9. GS: One of the things that people enjoy about startups is the collaboration, creativity, and to some degree, the chaos. How do you avoid silos as companies get larger?

One of the keys is consistent communication. You kind of has to over-communicate. I hear myself saying the same thing over and over, but it's actually really important. And communication starts at the top, from the CEO and the rest of the executive team.

What is the Northstar? What do we prioritize? Then there’s having checks and balances in place to make sure at the operational level, we know what's happening and that it's in line with the things that we agreed.

We need to be very consistent in our communication and clear in managing expectations, and very transparent about what success looks like: these are some of my non-negotiables, the activities that we all agreed that we would do. After that, you can have a lot of freedom, and people can apply their creativity.

We also need to let people make mistakes. If we’re not it means we're not learning new things.

10. GS: You’re a European who has worked with a lot of US companies; now you're at a Berlin-based company. What do you see as the biggest cultural differences?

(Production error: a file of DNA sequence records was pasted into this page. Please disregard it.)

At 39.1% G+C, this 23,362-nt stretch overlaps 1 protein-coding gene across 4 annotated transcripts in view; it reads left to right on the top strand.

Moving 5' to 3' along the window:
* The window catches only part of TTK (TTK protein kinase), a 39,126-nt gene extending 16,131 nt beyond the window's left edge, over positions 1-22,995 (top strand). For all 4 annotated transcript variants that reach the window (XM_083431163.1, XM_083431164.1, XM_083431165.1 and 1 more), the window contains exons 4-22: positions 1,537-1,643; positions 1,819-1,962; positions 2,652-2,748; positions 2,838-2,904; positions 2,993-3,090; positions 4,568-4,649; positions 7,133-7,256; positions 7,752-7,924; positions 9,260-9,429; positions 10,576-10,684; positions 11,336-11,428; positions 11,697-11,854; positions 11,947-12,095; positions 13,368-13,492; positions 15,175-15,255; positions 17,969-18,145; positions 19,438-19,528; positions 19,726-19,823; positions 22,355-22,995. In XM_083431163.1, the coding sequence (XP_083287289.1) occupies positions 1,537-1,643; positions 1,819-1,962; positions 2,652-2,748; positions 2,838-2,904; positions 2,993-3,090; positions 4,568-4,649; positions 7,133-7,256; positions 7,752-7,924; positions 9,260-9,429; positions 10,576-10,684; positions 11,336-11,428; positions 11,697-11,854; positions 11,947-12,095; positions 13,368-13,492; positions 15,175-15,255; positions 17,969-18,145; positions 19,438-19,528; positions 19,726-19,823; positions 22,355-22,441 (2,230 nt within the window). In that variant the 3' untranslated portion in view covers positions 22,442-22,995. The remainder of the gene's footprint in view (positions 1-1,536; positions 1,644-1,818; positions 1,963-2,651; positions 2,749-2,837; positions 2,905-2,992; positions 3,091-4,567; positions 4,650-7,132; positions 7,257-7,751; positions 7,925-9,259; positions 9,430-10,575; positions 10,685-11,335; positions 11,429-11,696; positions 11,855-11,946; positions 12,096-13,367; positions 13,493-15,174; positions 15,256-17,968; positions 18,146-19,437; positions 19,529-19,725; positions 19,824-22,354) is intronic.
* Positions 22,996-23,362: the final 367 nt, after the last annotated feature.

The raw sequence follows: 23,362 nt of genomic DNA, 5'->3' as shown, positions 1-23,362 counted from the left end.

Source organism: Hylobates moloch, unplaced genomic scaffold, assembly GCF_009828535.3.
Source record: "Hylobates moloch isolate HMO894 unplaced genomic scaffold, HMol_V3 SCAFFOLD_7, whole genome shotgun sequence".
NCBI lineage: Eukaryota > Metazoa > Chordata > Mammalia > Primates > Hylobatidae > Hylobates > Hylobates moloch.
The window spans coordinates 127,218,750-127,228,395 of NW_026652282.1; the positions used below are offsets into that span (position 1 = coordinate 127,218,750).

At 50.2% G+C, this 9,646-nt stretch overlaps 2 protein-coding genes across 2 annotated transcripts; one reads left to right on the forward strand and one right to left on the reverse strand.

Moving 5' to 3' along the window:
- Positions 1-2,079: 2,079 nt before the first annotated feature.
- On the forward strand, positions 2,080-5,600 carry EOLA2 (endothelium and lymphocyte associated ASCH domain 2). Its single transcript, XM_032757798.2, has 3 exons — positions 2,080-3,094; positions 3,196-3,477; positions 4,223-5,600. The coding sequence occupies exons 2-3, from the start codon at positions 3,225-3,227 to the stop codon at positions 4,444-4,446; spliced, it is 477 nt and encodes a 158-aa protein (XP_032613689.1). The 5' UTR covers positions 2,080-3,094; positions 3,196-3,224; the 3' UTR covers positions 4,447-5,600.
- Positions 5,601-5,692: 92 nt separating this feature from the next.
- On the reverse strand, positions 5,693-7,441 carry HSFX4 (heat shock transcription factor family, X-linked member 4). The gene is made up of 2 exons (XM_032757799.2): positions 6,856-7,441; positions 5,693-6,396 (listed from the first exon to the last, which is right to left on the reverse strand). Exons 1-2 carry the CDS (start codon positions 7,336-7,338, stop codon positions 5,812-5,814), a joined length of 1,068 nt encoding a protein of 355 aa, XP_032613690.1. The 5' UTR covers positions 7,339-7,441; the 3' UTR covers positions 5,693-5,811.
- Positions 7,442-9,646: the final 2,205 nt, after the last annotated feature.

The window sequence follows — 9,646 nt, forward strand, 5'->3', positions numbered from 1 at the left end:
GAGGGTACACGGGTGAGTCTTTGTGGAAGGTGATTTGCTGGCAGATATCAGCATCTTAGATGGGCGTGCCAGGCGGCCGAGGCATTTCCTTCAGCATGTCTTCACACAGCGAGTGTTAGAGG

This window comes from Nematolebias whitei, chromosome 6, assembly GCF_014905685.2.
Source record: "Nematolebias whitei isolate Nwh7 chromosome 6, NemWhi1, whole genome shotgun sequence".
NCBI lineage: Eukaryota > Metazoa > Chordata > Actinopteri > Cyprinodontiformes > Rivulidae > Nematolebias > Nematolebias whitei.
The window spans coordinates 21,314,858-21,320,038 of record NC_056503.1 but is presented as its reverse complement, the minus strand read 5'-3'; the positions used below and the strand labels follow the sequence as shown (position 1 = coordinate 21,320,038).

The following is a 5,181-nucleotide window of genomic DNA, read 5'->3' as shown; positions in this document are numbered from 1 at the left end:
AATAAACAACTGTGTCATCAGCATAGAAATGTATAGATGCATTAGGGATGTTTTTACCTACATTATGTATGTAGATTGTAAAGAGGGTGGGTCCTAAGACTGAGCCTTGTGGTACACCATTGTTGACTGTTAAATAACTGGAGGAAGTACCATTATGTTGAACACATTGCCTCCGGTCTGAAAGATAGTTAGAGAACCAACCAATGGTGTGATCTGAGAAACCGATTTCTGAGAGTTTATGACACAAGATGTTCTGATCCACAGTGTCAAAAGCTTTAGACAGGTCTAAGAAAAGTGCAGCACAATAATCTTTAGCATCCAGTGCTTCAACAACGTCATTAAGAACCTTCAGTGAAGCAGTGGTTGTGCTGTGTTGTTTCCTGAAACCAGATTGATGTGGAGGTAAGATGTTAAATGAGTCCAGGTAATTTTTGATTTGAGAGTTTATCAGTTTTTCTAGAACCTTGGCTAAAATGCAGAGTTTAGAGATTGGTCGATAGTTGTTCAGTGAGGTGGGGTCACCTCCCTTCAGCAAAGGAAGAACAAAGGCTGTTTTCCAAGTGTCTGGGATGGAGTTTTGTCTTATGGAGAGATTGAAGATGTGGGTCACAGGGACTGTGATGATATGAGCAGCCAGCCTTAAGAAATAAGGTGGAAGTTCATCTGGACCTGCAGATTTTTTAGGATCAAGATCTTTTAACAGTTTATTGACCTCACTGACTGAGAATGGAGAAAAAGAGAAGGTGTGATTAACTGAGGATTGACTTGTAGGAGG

Tijs: In North America, everybody more or less speaks the same language, literally and metaphorically. In a European company, there's more cultural fragmentation. The second thing is: that people in North America don't tend to be as confrontational within the organization, particularly to leadership in public forums. I'm generalizing a little bit. I think, in Europe, that could actually be a good thing, as long as the basic rules of civility are being applied. I'm not suggesting that's not the case at Uberall. But I would say that that's probably one of the bigger differences.

Bonus question — GS: What was attractive to you about Uberall?

Tijs: So for every opportunity that I've had the privilege to consider, I look at three things. I look at the team. What's the chemistry with the CEO as well as the rest of the executive team? Do we get along? The second one is really about the industry and the products we have to offer. I was really excited about the strength of Uberall’s core business, which is about enabling and empowering local businesses. And obviously, our target customers have had a horrific year. Despite that, we've been able to create enough value to continue growing as a business, which is impressive. On top of that, I believe in what the product team is doing. I'm really excited about the opportunity that lies ahead.

Lastly, what's the role? What's the opportunity for me to create value for the organization? And what is the opportunity for me to learn new things and grow as a professional?

GS: That’s a lot of great information. Thanks, Tijs; I look forward to talking again, face to face next time.